I understand they went out and signed Morton and I loved that signing but, to then go out and only sign Avisail Garcia was disappointing to say the least. In a free agent market that included hitters like Nelson Cruz, Andrew McCutchen, Brian Dozier, Yasmani Grandal, Mike Moustakas, Josh Donaldson and countless others, for the Rays to only come away with Garcia was disappointing to say the least.

Imagine what they could have done with the additional 26.5M they are seemingly are ignoring… The combinations are endless, take your pick:

  • Sign Yasmani Grandal to go along with Zunino (19M)
    • 3-4 win player
  • Sign Wilson Ramos to go along with Zunino (9.5M)
  • Sign Cruz to DH (14M)
    • 2 win player
  • Sign McCutchen to platoon and DH (15-20M)
    • 2-3 win player
  • Sign Donaldson to play 3B (20M)
    • 4 win player
  • Sign Ottavino (9M)
    • 2 win player
  • Sign Robertson (10M)
    • 1.5 win player
  • Sign Marwin Gonzalez to play anywhere(10+M)
  • Sign Kimbrel as closer (TBD…15+M)
    • 2 win player 
  • Sign Dallas Keuchel to solidify dominant rotation (15-25M)

There were and still are countless options available for the Rays to upgrade their already exciting roster for 2019 and beyond. Yet, the Rays sat idly by and watched Nelson Cruz, Josh Donaldson, Adam Ottavino, David Robertson, and countless others sign contracts they could have afforded.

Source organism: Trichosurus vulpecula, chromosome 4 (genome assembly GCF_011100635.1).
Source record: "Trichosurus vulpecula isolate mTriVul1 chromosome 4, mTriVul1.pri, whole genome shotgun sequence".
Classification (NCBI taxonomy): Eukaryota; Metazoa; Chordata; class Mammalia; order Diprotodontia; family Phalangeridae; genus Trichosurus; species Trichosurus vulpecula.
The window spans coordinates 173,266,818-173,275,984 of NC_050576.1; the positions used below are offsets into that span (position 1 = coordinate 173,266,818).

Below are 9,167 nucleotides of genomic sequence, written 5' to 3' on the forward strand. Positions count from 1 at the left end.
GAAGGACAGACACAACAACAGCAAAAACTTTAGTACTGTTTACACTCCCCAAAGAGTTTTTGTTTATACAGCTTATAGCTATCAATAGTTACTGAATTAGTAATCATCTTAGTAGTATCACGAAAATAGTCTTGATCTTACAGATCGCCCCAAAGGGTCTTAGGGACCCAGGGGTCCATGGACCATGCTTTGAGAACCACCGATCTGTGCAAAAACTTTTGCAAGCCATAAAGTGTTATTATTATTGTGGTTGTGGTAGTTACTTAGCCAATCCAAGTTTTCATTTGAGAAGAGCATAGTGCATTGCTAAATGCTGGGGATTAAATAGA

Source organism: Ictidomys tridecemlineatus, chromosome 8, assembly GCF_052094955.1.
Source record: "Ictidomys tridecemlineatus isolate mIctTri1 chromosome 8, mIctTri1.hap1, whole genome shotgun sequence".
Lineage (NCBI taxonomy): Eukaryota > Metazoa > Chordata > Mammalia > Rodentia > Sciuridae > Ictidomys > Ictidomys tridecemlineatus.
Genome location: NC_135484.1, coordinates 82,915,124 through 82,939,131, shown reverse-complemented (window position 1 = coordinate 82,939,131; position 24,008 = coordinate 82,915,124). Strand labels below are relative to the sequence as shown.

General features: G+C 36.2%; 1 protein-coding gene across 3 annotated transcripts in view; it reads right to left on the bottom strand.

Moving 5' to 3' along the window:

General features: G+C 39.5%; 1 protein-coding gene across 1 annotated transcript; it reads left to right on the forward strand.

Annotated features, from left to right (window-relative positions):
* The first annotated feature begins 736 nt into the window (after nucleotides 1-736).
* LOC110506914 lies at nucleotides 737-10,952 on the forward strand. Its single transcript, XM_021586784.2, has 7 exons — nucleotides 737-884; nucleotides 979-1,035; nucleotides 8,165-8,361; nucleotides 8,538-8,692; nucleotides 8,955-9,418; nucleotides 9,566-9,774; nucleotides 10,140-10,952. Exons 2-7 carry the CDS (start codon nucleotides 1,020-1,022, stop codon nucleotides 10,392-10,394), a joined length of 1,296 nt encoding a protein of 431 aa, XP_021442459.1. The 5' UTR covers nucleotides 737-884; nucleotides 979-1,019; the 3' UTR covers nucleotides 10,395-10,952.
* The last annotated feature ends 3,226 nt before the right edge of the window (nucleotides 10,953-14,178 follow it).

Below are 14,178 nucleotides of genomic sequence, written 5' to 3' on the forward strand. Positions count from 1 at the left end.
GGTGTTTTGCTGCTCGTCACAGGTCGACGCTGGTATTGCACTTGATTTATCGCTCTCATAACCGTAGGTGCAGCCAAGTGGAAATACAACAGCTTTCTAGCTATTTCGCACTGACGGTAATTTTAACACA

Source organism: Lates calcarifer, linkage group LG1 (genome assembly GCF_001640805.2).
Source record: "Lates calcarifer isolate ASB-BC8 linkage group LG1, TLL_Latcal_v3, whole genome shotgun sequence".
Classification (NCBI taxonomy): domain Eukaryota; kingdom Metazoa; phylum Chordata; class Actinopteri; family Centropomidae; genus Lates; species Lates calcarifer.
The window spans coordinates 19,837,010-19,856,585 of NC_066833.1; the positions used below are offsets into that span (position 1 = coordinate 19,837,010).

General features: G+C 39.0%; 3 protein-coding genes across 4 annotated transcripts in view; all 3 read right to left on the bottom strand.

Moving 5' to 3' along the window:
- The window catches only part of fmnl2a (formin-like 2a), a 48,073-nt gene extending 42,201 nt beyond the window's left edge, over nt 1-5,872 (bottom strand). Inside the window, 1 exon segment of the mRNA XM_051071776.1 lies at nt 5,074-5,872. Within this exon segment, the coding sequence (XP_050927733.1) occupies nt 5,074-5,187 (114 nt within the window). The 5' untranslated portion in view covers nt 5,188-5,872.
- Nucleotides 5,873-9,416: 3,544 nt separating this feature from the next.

But, as Blake Snell conveniently points out, there is still hope for the Rays front office to wash away the stains of their inactivity on this year’s free agent market.

His solution, sign the best closer in the game since Mariano Rivera. The 30 year old is the active saves leader with 333, that is 8 ahead of Fernando Rodney who has been in the league 7 more years.

A 7 time all-star who led the league in saves for four consecutive seasons (’11-’14), Kimbrel would be a welcome addition in the Rays locker room. For the division rival and World Series winning Red Sox, Kimbrel recorded 42 saves and posted an earned run average of 2.74.

While the Tampa Bay Rays have insisted that they are saving money for mid-season additions, they should be making full season additions in preparation for what will be season long battle for supremacy in the American League East.

The Rays have their eyes set on October baseball and it never hurts to have a closer with postseason experience.

While it likely won’t happen, it should. As Blake Snell said, “I’m pushing money. I want us to push as much as we’re able to. As much as we can get rid of, let’s go dump it into his hands.”

By my estimation the Rays have 26.5M to dump into the hands of free agents, namely Kimbrel.

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Next. Thoughts after 10 games. dark

If the Rays are serious about going for it, this is move they should make. This is a move they need to make. Bravo to Blake Snell for saying it. Now we will just have to wait and see where he lands, I just hope it isn’t back in Boston.

The Tampa Bay Rays have the money to spend, while it may be a little too late, it is time to spend it.